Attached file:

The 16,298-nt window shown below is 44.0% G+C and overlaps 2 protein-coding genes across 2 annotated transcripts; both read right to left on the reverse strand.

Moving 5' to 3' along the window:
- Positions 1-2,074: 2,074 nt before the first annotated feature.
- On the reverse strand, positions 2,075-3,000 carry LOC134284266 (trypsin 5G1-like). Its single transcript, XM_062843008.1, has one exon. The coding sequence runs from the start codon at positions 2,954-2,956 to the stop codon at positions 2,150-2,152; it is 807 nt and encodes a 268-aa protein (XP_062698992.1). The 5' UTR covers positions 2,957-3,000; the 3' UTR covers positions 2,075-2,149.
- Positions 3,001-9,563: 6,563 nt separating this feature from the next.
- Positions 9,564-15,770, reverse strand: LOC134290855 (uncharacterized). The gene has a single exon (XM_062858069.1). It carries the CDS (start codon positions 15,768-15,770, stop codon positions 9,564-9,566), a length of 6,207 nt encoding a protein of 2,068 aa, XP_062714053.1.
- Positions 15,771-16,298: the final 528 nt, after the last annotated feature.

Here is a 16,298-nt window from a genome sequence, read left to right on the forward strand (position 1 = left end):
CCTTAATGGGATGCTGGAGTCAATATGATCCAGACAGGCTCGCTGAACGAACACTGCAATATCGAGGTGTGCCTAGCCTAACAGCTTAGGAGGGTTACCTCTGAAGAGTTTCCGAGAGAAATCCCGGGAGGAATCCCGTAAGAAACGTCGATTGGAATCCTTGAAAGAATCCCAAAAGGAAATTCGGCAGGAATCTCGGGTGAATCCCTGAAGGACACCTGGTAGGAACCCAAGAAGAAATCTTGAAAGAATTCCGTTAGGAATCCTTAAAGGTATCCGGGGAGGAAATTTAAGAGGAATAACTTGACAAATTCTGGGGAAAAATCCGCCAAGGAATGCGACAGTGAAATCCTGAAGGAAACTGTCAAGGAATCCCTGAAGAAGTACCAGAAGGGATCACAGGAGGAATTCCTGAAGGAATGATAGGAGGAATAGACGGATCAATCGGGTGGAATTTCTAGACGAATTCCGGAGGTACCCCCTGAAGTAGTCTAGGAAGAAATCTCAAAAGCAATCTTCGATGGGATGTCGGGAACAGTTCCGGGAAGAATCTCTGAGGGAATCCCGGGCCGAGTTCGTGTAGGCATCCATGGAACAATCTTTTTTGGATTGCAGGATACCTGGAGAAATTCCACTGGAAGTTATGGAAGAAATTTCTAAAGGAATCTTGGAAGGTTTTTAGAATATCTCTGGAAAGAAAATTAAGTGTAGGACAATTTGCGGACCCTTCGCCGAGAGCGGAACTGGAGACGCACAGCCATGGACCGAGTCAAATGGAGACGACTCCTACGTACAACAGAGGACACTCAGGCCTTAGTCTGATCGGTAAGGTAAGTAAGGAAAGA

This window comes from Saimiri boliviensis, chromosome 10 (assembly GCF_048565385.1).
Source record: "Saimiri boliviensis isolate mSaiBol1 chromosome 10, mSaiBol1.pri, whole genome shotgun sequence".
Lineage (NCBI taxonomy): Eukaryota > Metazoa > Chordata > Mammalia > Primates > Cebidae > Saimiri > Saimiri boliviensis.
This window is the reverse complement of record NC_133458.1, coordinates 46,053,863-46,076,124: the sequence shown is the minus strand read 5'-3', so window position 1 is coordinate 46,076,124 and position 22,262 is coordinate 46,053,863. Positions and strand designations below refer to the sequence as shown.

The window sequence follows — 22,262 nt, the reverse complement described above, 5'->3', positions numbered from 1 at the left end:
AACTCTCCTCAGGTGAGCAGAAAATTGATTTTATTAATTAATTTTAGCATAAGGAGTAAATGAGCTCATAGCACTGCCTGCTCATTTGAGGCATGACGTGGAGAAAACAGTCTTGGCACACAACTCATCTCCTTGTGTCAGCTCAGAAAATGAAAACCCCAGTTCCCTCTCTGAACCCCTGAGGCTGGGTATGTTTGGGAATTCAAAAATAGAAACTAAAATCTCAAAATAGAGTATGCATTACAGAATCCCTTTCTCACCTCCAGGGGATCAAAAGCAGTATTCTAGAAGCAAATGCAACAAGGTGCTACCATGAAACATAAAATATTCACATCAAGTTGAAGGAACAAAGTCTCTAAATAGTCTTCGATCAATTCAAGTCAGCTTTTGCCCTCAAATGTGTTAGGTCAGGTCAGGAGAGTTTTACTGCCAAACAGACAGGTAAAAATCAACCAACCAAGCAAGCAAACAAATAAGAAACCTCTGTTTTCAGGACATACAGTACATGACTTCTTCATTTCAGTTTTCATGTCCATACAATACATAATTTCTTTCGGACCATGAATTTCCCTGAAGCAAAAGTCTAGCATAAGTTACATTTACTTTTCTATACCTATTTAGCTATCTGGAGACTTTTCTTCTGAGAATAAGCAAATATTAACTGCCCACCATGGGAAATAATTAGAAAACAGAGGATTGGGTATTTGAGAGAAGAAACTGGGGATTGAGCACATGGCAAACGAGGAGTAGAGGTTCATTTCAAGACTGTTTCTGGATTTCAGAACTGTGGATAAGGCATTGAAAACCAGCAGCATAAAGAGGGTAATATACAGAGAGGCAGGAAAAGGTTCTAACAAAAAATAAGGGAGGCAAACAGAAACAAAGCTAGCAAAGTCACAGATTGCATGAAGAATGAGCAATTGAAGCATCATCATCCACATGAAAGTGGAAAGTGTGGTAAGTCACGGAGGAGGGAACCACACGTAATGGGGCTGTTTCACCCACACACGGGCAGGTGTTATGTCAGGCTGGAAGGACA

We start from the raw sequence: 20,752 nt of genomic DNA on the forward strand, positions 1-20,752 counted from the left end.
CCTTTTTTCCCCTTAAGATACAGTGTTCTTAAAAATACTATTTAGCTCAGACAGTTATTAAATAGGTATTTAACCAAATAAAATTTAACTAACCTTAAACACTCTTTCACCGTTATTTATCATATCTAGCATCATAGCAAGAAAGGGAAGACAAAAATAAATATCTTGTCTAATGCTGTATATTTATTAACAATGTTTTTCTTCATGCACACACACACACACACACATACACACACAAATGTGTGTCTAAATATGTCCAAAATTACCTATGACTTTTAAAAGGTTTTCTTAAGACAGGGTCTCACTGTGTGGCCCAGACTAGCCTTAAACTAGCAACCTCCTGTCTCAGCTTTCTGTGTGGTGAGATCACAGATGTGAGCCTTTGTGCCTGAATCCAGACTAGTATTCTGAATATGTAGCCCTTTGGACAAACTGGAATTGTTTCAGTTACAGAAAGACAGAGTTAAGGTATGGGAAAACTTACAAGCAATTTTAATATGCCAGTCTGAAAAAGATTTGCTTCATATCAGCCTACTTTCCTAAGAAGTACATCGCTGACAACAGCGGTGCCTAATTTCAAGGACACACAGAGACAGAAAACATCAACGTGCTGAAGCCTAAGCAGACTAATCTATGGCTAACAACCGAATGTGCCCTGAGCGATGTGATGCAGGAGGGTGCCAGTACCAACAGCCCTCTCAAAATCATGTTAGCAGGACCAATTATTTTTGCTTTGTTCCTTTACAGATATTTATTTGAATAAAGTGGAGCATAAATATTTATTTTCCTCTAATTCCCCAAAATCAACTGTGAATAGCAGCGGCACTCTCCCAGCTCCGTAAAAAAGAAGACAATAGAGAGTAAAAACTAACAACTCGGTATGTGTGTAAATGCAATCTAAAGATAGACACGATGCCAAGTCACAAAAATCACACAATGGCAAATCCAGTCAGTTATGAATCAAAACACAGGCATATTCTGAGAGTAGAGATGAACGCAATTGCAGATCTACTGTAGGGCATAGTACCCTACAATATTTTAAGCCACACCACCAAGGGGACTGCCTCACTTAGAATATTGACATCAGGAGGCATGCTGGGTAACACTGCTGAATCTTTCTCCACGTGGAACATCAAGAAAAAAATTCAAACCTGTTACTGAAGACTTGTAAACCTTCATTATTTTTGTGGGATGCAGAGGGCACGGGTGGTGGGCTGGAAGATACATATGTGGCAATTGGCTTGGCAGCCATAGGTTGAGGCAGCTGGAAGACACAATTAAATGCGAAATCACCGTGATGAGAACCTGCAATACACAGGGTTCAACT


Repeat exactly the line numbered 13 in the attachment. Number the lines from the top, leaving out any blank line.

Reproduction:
This window is the reverse complement of record NC_133458.1, coordinates 46,053,863-46,076,124: the sequence shown is the minus strand read 5'-3', so window position 1 is coordinate 46,076,124 and position 22,262 is coordinate 46,053,863. Positions and strand designations below refer to the sequence as shown.